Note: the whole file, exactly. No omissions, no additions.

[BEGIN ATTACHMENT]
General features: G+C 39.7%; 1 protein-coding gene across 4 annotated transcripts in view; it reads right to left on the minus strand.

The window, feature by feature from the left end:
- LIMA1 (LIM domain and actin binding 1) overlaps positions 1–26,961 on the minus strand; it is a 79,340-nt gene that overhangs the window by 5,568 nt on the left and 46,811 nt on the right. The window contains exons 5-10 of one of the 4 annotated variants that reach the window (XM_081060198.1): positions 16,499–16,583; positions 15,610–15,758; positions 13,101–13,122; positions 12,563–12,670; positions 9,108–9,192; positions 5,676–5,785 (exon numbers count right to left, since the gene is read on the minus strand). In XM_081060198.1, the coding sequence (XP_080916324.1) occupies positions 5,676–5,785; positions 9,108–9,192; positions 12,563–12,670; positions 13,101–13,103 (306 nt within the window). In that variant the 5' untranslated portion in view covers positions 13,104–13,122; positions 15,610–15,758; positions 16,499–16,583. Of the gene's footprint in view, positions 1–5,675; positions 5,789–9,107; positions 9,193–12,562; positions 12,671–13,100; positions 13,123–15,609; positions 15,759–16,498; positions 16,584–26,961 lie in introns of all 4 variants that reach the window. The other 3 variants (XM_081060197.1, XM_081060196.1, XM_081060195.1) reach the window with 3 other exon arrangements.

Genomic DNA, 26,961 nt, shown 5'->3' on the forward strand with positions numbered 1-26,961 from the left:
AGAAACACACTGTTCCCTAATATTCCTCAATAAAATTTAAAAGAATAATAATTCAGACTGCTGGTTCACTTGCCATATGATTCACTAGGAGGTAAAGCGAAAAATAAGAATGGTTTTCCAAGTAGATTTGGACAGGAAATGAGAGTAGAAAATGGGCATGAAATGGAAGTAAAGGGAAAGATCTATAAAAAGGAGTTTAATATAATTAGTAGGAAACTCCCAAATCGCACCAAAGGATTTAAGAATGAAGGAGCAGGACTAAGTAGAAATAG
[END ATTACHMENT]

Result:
General features: G+C 39.7%; 1 protein-coding gene across 4 annotated transcripts in view; it reads right to left on the minus strand.

The window, feature by feature from the left end:
- LIMA1 (LIM domain and actin binding 1) overlaps positions 1–26,961 on the minus strand; it is a 79,340-nt gene that overhangs the window by 5,568 nt on the left and 46,811 nt on the right. The window contains exons 5-10 of one of the 4 annotated variants that reach the window (XM_081060198.1): positions 16,499–16,583; positions 15,610–15,758; positions 13,101–13,122; positions 12,563–12,670; positions 9,108–9,192; positions 5,676–5,785 (exon numbers count right to left, since the gene is read on the minus strand). In XM_081060198.1, the coding sequence (XP_080916324.1) occupies positions 5,676–5,785; positions 9,108–9,192; positions 12,563–12,670; positions 13,101–13,103 (306 nt within the window). In that variant the 5' untranslated portion in view covers positions 13,104–13,122; positions 15,610–15,758; positions 16,499–16,583. Of the gene's footprint in view, positions 1–5,675; positions 5,789–9,107; positions 9,193–12,562; positions 12,671–13,100; positions 13,123–15,609; positions 15,759–16,498; positions 16,584–26,961 lie in introns of all 4 variants that reach the window. The other 3 variants (XM_081060197.1, XM_081060196.1, XM_081060195.1) reach the window with 3 other exon arrangements.

Genomic DNA, 26,961 nt, shown 5'->3' on the forward strand with positions numbered 1-26,961 from the left:
AGAAACACACTGTTCCCTAATATTCCTCAATAAAATTTAAAAGAATAATAATTCAGACTGCTGGTTCACTTGCCATATGATTCACTAGGAGGTAAAGCGAAAAATAAGAATGGTTTTCCAAGTAGATTTGGACAGGAAATGAGAGTAGAAAATGGGCATGAAATGGAAGTAAAGGGAAAGATCTATAAAAAGGAGTTTAATATAATTAGTAGGAAACTCCCAAATCGCACCAAAGGATTTAAGAATGAAGGAGCAGGACTAAGTAGAAATAG